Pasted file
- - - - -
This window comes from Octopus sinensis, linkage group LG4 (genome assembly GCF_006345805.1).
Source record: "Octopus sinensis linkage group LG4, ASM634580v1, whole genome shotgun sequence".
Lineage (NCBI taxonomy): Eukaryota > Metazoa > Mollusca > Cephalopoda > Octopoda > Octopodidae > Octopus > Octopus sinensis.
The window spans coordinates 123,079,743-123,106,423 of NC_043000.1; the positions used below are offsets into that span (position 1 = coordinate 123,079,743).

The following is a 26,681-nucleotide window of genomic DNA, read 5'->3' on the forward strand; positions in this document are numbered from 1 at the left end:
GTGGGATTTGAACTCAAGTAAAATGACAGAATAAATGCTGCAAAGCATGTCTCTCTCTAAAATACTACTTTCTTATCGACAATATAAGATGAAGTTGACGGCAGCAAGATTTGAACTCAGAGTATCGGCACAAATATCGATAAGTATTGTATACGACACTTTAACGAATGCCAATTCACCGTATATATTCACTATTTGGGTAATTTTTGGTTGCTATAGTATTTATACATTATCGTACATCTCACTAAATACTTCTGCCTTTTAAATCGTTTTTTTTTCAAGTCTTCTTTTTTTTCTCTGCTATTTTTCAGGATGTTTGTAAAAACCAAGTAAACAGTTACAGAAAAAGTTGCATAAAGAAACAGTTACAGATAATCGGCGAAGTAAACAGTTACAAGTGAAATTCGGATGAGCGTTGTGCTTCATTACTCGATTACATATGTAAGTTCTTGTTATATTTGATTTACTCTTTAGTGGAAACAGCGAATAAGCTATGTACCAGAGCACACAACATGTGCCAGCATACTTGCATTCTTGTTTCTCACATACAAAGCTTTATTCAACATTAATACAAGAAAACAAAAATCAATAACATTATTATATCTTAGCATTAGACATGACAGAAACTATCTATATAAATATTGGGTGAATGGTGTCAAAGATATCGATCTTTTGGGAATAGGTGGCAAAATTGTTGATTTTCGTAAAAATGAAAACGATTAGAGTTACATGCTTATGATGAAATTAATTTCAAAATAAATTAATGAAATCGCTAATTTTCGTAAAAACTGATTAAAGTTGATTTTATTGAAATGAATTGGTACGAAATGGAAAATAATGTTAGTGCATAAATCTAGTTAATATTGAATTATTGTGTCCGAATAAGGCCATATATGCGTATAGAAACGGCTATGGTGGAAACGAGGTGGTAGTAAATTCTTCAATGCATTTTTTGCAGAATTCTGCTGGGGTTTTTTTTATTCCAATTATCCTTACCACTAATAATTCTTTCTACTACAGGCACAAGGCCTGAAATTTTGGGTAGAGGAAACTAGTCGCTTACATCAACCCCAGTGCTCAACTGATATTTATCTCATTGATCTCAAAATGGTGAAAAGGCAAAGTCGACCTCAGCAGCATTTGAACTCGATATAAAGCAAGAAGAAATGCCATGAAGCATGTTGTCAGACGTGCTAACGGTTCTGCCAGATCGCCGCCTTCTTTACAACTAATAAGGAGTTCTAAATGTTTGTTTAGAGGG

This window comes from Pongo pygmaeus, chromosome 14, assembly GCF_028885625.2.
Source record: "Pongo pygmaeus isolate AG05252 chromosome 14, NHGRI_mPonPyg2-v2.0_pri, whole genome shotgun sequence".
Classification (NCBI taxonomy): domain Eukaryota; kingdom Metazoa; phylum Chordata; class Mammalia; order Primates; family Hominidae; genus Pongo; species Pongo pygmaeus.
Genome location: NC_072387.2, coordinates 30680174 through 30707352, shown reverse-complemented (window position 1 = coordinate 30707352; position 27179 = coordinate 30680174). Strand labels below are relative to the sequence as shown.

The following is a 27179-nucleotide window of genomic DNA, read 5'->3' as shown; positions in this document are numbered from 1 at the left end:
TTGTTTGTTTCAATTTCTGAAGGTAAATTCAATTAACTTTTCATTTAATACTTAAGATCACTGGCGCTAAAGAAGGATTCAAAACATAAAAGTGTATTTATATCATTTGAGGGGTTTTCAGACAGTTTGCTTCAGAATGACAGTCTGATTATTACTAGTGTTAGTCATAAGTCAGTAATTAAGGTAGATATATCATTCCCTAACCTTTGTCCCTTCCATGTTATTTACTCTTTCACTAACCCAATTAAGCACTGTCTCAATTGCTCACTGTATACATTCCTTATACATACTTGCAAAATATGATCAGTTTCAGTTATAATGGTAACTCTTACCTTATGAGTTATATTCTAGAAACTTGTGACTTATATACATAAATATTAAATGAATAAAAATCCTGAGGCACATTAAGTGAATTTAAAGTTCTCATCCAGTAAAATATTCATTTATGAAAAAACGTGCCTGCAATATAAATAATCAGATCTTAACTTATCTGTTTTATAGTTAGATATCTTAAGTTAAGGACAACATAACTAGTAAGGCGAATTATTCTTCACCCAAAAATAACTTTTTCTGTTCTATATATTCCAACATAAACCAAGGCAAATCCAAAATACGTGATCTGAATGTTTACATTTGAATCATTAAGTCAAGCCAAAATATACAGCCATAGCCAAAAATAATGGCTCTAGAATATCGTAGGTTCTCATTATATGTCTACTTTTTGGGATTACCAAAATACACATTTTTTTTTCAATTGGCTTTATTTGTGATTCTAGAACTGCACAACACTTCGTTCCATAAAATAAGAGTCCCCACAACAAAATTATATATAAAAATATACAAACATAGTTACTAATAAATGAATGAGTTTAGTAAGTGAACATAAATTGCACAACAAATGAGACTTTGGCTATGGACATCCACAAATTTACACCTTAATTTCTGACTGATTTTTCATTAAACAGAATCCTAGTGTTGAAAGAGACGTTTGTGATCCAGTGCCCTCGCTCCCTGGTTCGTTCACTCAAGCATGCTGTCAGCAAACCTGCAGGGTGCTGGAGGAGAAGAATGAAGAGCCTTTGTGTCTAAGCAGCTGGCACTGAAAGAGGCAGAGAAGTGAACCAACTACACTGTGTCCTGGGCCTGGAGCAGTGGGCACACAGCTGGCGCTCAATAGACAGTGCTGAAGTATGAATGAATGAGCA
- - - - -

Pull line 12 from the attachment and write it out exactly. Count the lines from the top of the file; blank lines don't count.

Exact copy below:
TTGTTTGTTTCAATTTCTGAAGGTAAATTCAATTAACTTTTCATTTAATACTTAAGATCACTGGCGCTAAAGAAGGATTCAAAACATAAAAGTGTATTTATATCATTTGAGGGGTTTTCAGACAGTTTGCTTCAGAATGACAGTCTGATTATTACTAGTGTTAGTCATAAGTCAGTAATTAAGGTAGATATATCATTCCCTAACCTTTGTCCCTTCCATGTTATTTACTCTTTCACTAACCCAATTAAGCACTGTCTCAATTGCTCACTGTATACATTCCTTATACATACTTGCAAAATATGATCAGTTTCAGTTATAATGGTAACTCTTACCTTATGAGTTATATTCTAGAAACTTGTGACTTATATACATAAATATTAAATGAATAAAAATCCTGAGGCACATTAAGTGAATTTAAAGTTCTCATCCAGTAAAATATTCATTTATGAAAAAACGTGCCTGCAATATAAATAATCAGATCTTAACTTATCTGTTTTATAGTTAGATATCTTAAGTTAAGGACAACATAACTAGTAAGGCGAATTATTCTTCACCCAAAAATAACTTTTTCTGTTCTATATATTCCAACATAAACCAAGGCAAATCCAAAATACGTGATCTGAATGTTTACATTTGAATCATTAAGTCAAGCCAAAATATACAGCCATAGCCAAAAATAATGGCTCTAGAATATCGTAGGTTCTCATTATATGTCTACTTTTTGGGATTACCAAAATACACATTTTTTTTTCAATTGGCTTTATTTGTGATTCTAGAACTGCACAACACTTCGTTCCATAAAATAAGAGTCCCCACAACAAAATTATATATAAAAATATACAAACATAGTTACTAATAAATGAATGAGTTTAGTAAGTGAACATAAATTGCACAACAAATGAGACTTTGGCTATGGACATCCACAAATTTACACCTTAATTTCTGACTGATTTTTCATTAAACAGAATCCTAGTGTTGAAAGAGACGTTTGTGATCCAGTGCCCTCGCTCCCTGGTTCGTTCACTCAAGCATGCTGTCAGCAAACCTGCAGGGTGCTGGAGGAGAAGAATGAAGAGCCTTTGTGTCTAAGCAGCTGGCACTGAAAGAGGCAGAGAAGTGAACCAACTACACTGTGTCCTGGGCCTGGAGCAGTGGGCACACAGCTGGCGCTCAATAGACAGTGCTGAAGTATGAATGAATGAGCA